CHAPEL HILL, N.C. – The defending national champions, winners of 11 of their last 12 NCAA Tournament games, are not receiving much love from March Madness prognosticators in the days ahead of their repeat bid.
Never mind that Joel Berry, the 2017 Final Four Most Outstanding Player, earned 2018 first-team All-ACC honors in a guard-driven game. Or that Luke Maye, the 2017 South Regional Most Outstanding Player, is a finalist for the Wooden Award in addition to joining his teammate on the All-ACC first team. Or that Roy Williams is a postseason magician, winning 76 percent of his NCAA Tournament games to go along with nine Final Four appearances. Or that UNC has played 22 Quadrant 1 games this season, five more than the next closest team nationally (Texas).
Even so, this Tar Heel team’s deficiencies – namely a lack of experienced size and inconsistent defensive effort – have overshadowed their wealth of experience in a NCAA Tournament field stocked with teams lacking in some way or another.
“I like it that way,” said senior wing Theo Pinson, who made pivotal plays in the final seconds of UNC’s Elite Eight and Final Four wins last season. “Let us stay under the radar. People don’t want us to win, anyway. That’s alright. We’re going to take that as extra motivation, as if we don’t have any motivation as is.”
ESPN’s 27 basketball analysts offered their picks on Tuesday morning and 18 chose teams seeded lower than No. 2 UNC to win the West Region. At least six analysts picked No. 3 Michigan to upset the Tar Heels in the Sweet Sixteen, which is more than those who picked Williams’s squad to make a third-straight Final Four appearance.
“I just hate when people count us out because we don’t have the so-called NBA talent on our team,” Berry told the Associated Press on Monday. “And that irks me so much because it’s not about having NBA talent. It’s about having guys who are coming together to compete to get one goal: and that’s to win a national championship. And if you have that, that takes care of everything else.”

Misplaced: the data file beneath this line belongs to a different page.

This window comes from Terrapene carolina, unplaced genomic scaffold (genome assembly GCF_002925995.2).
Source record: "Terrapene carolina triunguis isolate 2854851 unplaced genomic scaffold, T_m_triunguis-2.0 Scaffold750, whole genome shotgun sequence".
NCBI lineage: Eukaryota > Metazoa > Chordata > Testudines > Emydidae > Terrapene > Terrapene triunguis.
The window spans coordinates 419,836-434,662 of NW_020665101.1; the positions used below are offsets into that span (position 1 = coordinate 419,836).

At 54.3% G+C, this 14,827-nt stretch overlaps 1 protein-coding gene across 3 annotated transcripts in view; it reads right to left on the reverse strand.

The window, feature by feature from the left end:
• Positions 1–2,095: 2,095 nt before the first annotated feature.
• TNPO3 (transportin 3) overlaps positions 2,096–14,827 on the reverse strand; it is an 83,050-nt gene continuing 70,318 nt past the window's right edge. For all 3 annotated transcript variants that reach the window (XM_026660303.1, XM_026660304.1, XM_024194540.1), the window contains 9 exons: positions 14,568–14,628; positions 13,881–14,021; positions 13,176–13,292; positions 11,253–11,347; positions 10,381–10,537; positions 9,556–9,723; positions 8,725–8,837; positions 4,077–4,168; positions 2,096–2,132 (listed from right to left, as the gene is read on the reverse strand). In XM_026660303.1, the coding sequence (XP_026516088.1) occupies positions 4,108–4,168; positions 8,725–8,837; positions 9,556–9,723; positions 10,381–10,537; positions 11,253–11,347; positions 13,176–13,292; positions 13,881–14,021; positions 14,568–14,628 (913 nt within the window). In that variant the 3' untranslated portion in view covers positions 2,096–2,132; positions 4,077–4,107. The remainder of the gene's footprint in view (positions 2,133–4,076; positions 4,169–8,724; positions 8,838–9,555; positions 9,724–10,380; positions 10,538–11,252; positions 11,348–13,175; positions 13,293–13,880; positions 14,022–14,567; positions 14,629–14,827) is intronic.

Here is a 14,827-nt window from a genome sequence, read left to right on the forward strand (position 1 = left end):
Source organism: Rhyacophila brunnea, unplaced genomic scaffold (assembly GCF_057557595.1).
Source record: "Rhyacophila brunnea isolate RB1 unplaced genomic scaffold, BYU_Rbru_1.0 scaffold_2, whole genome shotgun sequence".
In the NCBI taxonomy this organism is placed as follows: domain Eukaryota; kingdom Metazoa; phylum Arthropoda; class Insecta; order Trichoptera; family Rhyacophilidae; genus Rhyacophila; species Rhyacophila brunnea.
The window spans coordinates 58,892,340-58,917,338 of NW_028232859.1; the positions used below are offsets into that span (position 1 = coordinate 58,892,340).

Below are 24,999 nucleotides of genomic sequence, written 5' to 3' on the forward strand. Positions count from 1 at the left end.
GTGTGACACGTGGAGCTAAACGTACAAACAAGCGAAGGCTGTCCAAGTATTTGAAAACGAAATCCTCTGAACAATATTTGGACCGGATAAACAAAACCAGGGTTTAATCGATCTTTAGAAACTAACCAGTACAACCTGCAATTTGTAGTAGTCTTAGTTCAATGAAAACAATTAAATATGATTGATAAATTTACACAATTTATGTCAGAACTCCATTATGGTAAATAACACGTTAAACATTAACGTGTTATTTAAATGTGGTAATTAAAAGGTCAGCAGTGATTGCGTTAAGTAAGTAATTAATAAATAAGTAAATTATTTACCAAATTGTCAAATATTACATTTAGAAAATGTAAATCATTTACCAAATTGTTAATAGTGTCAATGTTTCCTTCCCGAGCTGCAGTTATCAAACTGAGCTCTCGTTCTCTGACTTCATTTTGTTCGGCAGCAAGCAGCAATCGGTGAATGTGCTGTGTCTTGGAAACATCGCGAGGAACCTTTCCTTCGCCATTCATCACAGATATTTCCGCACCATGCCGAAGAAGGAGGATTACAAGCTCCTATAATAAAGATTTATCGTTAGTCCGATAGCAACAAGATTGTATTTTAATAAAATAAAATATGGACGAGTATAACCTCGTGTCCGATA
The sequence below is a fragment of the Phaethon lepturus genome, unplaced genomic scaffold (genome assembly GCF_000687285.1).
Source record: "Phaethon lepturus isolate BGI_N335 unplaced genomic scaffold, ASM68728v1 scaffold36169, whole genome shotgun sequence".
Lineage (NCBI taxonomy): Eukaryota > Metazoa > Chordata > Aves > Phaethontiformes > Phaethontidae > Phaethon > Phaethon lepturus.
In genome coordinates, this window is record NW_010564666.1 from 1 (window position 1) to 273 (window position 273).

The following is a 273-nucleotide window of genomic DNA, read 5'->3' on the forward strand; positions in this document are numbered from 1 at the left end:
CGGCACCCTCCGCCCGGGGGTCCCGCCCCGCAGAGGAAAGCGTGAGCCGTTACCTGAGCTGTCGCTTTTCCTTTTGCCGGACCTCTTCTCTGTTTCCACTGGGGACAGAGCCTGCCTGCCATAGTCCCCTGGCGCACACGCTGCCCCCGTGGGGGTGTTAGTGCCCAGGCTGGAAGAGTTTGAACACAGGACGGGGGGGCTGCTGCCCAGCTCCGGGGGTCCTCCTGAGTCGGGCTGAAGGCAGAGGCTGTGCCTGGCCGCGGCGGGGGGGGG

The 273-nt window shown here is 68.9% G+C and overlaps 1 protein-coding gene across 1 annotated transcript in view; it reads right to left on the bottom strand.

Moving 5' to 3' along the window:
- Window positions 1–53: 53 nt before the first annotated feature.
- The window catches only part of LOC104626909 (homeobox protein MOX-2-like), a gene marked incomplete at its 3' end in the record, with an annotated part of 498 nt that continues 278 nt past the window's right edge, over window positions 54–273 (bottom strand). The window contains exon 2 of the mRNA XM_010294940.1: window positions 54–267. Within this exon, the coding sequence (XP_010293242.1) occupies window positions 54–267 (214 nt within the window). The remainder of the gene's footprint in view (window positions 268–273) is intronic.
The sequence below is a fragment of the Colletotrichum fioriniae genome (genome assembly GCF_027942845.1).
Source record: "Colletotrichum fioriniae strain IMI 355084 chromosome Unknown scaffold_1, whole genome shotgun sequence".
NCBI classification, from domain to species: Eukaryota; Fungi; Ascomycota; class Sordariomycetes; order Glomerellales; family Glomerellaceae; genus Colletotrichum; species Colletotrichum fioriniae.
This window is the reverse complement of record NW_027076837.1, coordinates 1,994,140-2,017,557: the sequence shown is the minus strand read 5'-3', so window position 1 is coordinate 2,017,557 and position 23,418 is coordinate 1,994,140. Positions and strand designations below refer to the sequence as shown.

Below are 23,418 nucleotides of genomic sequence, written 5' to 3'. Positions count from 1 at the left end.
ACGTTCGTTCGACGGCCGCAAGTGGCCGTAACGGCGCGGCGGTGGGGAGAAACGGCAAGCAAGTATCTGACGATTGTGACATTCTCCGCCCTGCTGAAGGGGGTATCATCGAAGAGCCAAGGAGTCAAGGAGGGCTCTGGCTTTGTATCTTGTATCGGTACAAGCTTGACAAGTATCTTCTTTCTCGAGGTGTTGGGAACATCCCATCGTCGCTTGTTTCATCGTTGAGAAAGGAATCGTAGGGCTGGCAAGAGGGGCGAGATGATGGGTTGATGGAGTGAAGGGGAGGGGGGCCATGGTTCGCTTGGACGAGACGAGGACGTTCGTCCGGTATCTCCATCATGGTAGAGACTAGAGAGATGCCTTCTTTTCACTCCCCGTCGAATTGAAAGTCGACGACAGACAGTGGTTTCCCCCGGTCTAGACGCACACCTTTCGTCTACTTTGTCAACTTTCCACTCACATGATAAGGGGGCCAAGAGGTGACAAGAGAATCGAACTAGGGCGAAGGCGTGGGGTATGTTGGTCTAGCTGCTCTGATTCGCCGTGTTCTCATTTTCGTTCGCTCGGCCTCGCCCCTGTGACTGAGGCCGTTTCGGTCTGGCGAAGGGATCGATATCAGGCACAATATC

In 2009, the Tar Heels used the debacle of their 2008 Final Four loss to Kansas as motivation. Last season, it was Kris Jenkins’s buzzer-beating three-pointer to win the 2016 national championship. The redemption tour is over, leaving fans and media standing outside of the UNC locker room to wonder if the motivation this March is strong enough to fuel yet another deep run.
While Williams acknowledged last season’s motivational force on Tuesday, he also refused to suggest such fire was a necessity entering the NCAA Tournament.
“Well, it worked out, so I’d say yes, but I don’t know that we had any definite motivation the year before and we made it to 4.6 seconds,” the 15th-year UNC head coach said. “Once you get into the tournament is really when I think things start clicking for you and you start getting more focused and more focused as each game goes along.”
The Hall of Fame coach said there was no single motivation for his 2005 title team until it reached the national championship game, which media labeled as a “talent vs. team” event. His Tar Heels took that personally and capitalized on the bulletin board material.
“Sometimes they have a single motivating factor that really helps them, sometimes they pick up one themselves once the tournament starts and sometimes you just frickin’ go out and play,” Williams said.
Motivation is also self-serving. UNC is the only team to have played in the past two national championship games. The Tar Heels not only understand what it takes to reach the finals, but they also understand the enjoyment that comes with such a journey, which is intoxicating.
“We know how good it feels and we want to experience that again,” junior wing Kenny Williams said. “We want to put another one up. We’re not satisfied with just winning it last year and letting whatever happens happen this year. We’re trying to go back and win.”